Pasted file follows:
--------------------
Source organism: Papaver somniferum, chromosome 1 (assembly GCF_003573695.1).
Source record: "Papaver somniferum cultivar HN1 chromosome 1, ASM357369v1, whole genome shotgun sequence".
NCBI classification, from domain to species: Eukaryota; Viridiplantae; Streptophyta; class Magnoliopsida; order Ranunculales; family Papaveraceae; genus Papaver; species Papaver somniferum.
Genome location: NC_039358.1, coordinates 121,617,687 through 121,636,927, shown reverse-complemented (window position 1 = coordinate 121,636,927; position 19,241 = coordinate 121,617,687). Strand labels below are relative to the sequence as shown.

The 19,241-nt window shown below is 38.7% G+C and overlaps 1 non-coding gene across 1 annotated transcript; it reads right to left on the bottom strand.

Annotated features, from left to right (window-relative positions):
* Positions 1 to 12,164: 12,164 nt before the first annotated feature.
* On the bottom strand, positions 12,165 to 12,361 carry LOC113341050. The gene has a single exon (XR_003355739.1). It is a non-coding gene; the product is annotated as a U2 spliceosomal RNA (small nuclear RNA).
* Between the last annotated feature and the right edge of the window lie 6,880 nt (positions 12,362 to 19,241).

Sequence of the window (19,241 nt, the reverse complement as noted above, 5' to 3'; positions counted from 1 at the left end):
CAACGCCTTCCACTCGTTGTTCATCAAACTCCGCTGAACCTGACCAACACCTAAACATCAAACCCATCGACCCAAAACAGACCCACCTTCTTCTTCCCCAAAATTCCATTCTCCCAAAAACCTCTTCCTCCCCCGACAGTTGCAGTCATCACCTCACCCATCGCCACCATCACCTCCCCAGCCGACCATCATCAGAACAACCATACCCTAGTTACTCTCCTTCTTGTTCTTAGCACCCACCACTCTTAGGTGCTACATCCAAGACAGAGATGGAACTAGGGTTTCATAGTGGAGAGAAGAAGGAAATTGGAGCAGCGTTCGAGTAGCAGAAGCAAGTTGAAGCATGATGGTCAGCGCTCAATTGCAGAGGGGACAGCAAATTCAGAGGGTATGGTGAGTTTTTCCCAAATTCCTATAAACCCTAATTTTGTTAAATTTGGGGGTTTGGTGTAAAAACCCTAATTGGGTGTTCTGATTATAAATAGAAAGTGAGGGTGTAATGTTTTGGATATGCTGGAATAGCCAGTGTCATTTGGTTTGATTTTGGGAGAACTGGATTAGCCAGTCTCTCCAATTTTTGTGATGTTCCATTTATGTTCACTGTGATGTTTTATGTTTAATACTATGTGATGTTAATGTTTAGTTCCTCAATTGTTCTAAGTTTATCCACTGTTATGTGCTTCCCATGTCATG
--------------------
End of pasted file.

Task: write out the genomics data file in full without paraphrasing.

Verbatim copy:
Source organism: Papaver somniferum, chromosome 1 (assembly GCF_003573695.1).
Source record: "Papaver somniferum cultivar HN1 chromosome 1, ASM357369v1, whole genome shotgun sequence".
NCBI classification, from domain to species: Eukaryota; Viridiplantae; Streptophyta; class Magnoliopsida; order Ranunculales; family Papaveraceae; genus Papaver; species Papaver somniferum.
Genome location: NC_039358.1, coordinates 121,617,687 through 121,636,927, shown reverse-complemented (window position 1 = coordinate 121,636,927; position 19,241 = coordinate 121,617,687). Strand labels below are relative to the sequence as shown.

The 19,241-nt window shown below is 38.7% G+C and overlaps 1 non-coding gene across 1 annotated transcript; it reads right to left on the bottom strand.

Annotated features, from left to right (window-relative positions):
* Positions 1 to 12,164: 12,164 nt before the first annotated feature.
* On the bottom strand, positions 12,165 to 12,361 carry LOC113341050. The gene has a single exon (XR_003355739.1). It is a non-coding gene; the product is annotated as a U2 spliceosomal RNA (small nuclear RNA).
* Between the last annotated feature and the right edge of the window lie 6,880 nt (positions 12,362 to 19,241).

Sequence of the window (19,241 nt, the reverse complement as noted above, 5' to 3'; positions counted from 1 at the left end):
CAACGCCTTCCACTCGTTGTTCATCAAACTCCGCTGAACCTGACCAACACCTAAACATCAAACCCATCGACCCAAAACAGACCCACCTTCTTCTTCCCCAAAATTCCATTCTCCCAAAAACCTCTTCCTCCCCCGACAGTTGCAGTCATCACCTCACCCATCGCCACCATCACCTCCCCAGCCGACCATCATCAGAACAACCATACCCTAGTTACTCTCCTTCTTGTTCTTAGCACCCACCACTCTTAGGTGCTACATCCAAGACAGAGATGGAACTAGGGTTTCATAGTGGAGAGAAGAAGGAAATTGGAGCAGCGTTCGAGTAGCAGAAGCAAGTTGAAGCATGATGGTCAGCGCTCAATTGCAGAGGGGACAGCAAATTCAGAGGGTATGGTGAGTTTTTCCCAAATTCCTATAAACCCTAATTTTGTTAAATTTGGGGGTTTGGTGTAAAAACCCTAATTGGGTGTTCTGATTATAAATAGAAAGTGAGGGTGTAATGTTTTGGATATGCTGGAATAGCCAGTGTCATTTGGTTTGATTTTGGGAGAACTGGATTAGCCAGTCTCTCCAATTTTTGTGATGTTCCATTTATGTTCACTGTGATGTTTTATGTTTAATACTATGTGATGTTAATGTTTAGTTCCTCAATTGTTCTAAGTTTATCCACTGTTATGTGCTTCCCATGTCATG